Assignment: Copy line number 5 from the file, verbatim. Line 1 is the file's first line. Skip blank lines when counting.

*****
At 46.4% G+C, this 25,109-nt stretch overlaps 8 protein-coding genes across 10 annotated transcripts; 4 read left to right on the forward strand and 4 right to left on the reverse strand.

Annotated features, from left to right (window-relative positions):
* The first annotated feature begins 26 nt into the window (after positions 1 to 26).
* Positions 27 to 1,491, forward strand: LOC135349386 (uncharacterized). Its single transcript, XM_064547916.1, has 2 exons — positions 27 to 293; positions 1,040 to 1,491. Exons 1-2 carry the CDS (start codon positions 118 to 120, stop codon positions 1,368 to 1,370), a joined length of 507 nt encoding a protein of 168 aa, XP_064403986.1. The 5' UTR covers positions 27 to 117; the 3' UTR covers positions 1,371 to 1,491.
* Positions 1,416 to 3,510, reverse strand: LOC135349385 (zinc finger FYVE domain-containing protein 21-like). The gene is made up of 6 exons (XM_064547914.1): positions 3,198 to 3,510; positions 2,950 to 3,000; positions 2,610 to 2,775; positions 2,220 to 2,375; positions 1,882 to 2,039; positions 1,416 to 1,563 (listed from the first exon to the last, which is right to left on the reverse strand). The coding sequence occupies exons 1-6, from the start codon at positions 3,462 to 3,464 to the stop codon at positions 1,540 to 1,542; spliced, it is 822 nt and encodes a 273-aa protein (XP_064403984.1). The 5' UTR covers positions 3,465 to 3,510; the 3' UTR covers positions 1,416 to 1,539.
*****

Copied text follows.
* Positions 1,416 to 3,510, reverse strand: LOC135349385 (zinc finger FYVE domain-containing protein 21-like). The gene is made up of 6 exons (XM_064547914.1): positions 3,198 to 3,510; positions 2,950 to 3,000; positions 2,610 to 2,775; positions 2,220 to 2,375; positions 1,882 to 2,039; positions 1,416 to 1,563 (listed from the first exon to the last, which is right to left on the reverse strand). The coding sequence occupies exons 1-6, from the start codon at positions 3,462 to 3,464 to the stop codon at positions 1,540 to 1,542; spliced, it is 822 nt and encodes a 273-aa protein (XP_064403984.1). The 5' UTR covers positions 3,465 to 3,510; the 3' UTR covers positions 1,416 to 1,539.